The National Library of Medicine states that over 40 percent of Americans are overweight. Rapid weight gain can be caused by a variety of medical conditions, or it can be due to an unhealthy lifestyle and diet. This weight gain may be an indication of serious health issues, and it may alert you to the need to evaluate your life and take steps to work towards a healthy weight.
Weight gain is most often caused by an upset in the "energy in" and "energy out" balance your body maintains, as described by the United States Department of Agriculture. When your body has few demands for energy in the form of physical activity, but is being provided with an excess amount of energy through high caloric meals, you will gain weight.
Other causes of weight gain include certain medications such as medications that address diabetes, seizures and depression, as well as antipsychotic medications, steroids and beta blockers, according to the Mayo Clinic. Emotional issues such as depression or anxiety may cause weight gain, as well as alcohol use and quitting smoking. Some diseases that cause edema (water retention) may result in a rapid increase in weight, as well as hypothyroidism and polycystic ovary syndrome.
Being overweight brings a number of negative health consequences. The Mayo Clinic states that these include type 2 diabetes, stroke, heart disease, high blood pressure, liver problems, depression, infertility, gallbladder disease and cancer.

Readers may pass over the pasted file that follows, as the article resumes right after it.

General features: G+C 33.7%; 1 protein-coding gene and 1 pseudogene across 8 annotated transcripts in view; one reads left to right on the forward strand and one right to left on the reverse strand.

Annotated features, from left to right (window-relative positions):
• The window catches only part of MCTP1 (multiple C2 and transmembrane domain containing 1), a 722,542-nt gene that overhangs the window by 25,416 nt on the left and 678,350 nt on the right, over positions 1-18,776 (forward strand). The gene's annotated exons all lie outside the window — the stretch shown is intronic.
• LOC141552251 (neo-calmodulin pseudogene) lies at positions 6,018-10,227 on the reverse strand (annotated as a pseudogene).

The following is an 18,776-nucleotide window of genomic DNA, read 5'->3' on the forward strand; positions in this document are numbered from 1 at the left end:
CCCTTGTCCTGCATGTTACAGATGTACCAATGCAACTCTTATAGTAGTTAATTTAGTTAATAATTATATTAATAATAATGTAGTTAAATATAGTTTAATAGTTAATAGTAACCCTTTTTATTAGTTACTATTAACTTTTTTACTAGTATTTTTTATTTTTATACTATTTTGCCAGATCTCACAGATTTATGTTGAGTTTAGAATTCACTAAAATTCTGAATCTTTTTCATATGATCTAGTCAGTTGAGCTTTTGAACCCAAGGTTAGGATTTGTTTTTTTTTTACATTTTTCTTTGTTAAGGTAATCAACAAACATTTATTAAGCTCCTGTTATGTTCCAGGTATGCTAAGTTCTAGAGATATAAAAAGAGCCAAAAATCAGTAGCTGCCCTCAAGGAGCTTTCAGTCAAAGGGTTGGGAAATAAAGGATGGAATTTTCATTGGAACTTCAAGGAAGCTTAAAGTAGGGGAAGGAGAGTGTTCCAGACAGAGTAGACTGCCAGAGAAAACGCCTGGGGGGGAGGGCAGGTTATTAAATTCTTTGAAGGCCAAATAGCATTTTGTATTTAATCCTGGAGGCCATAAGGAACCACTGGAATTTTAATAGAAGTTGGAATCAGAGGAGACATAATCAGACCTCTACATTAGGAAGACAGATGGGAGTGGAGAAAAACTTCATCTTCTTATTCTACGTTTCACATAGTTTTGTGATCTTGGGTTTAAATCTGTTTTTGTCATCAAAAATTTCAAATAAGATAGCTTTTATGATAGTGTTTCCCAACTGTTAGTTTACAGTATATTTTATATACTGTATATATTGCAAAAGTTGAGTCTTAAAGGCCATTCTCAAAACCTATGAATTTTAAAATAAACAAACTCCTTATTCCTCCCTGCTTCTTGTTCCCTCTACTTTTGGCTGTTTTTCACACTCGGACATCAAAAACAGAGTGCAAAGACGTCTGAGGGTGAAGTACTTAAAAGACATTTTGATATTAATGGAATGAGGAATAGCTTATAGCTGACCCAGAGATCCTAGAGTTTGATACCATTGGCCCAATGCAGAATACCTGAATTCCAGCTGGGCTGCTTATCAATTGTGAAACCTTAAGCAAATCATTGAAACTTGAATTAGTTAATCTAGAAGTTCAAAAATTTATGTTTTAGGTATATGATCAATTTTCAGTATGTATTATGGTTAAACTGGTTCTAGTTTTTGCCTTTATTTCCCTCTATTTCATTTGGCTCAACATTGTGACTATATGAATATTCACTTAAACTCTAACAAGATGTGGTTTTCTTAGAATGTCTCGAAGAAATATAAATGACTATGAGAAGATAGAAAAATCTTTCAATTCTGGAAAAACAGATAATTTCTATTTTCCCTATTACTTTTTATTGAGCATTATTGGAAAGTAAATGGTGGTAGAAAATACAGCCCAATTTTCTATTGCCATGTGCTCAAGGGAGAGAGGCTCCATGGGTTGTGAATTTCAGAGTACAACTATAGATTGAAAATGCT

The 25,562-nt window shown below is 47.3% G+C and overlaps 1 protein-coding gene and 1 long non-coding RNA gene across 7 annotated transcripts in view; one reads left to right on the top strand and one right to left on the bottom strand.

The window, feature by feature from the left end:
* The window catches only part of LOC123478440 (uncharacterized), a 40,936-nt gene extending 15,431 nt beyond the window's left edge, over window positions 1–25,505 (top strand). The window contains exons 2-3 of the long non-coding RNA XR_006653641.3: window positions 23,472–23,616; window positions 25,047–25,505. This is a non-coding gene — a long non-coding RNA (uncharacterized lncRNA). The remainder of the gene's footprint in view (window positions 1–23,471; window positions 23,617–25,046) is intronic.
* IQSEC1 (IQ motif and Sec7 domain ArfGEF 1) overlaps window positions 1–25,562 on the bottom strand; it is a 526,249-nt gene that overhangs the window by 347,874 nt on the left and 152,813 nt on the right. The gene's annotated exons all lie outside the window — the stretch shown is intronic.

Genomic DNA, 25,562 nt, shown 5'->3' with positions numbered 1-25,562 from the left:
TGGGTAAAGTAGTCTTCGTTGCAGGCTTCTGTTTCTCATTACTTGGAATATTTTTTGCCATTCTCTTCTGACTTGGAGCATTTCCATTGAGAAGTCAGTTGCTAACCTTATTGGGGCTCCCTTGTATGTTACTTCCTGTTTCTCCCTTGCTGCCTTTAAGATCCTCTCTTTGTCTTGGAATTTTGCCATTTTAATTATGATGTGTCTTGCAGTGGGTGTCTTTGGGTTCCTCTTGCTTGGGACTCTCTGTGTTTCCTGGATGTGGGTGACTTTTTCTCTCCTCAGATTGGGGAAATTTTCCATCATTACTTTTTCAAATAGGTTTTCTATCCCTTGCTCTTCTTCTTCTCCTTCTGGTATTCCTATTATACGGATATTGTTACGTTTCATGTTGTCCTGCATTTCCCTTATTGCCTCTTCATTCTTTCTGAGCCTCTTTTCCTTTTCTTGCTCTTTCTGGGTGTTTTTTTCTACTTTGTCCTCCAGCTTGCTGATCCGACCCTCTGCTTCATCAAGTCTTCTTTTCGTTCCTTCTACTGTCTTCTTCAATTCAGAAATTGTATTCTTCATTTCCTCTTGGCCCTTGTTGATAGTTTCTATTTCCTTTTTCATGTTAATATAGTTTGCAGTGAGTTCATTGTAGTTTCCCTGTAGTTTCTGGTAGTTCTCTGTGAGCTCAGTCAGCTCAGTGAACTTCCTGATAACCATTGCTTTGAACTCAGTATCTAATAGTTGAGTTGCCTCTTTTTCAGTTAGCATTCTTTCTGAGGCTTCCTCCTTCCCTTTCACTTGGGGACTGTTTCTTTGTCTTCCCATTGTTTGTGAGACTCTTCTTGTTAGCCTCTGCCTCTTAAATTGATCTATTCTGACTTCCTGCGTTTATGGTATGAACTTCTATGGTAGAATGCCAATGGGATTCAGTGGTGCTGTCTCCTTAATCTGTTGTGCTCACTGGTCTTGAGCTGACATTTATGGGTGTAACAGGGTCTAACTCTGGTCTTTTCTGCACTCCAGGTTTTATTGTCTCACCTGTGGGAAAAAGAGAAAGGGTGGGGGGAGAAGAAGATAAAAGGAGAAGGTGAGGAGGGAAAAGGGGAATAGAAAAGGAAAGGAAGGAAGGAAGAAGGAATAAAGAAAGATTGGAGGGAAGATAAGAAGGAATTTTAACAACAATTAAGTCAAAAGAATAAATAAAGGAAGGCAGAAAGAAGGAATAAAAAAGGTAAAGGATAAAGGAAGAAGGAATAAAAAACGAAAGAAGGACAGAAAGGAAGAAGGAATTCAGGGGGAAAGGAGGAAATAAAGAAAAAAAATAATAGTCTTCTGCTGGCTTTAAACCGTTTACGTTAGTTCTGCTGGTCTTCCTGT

It's important to understand when to seek the help of a health care professional for your weight gain. Because these symptoms may indicate a more serious problem, be sure to contact your doctor if you experience swelling and shortness of breath, vision changes, sweating and trembling accompanied by uncontrollable hunger, sensitivity to cold and hair loss. Your doctor will work with you to identify and treat the condition that may be causing your weight gain and these symptoms.
Often, weight gain cannot be attributed to a disease and is a matter of changing your diet and lifestyle. In this case, a health care professional can help you identify and implement the appropriate modifications.
The United States Department of Agriculture lists several suggestions for managing weight gain such as choosing healthy foods, reducing the amount of food you eat, making a habit of planning and keeping track of your diet and increasing your physical activity level through exercise.
Healthy Weight Loss
Although weight loss may be rapid in some cases, especially if the excess weight was due to a condition such as edema, in general, slower weight loss is healthier and brings lasting health benefits. The President's Council on Physical Fitness and Sports recommends losing no more than 2 lbs. pounds per week. Avoid fad diets, and focus on lifestyle changes that will help you lose weight and work towards optimal health.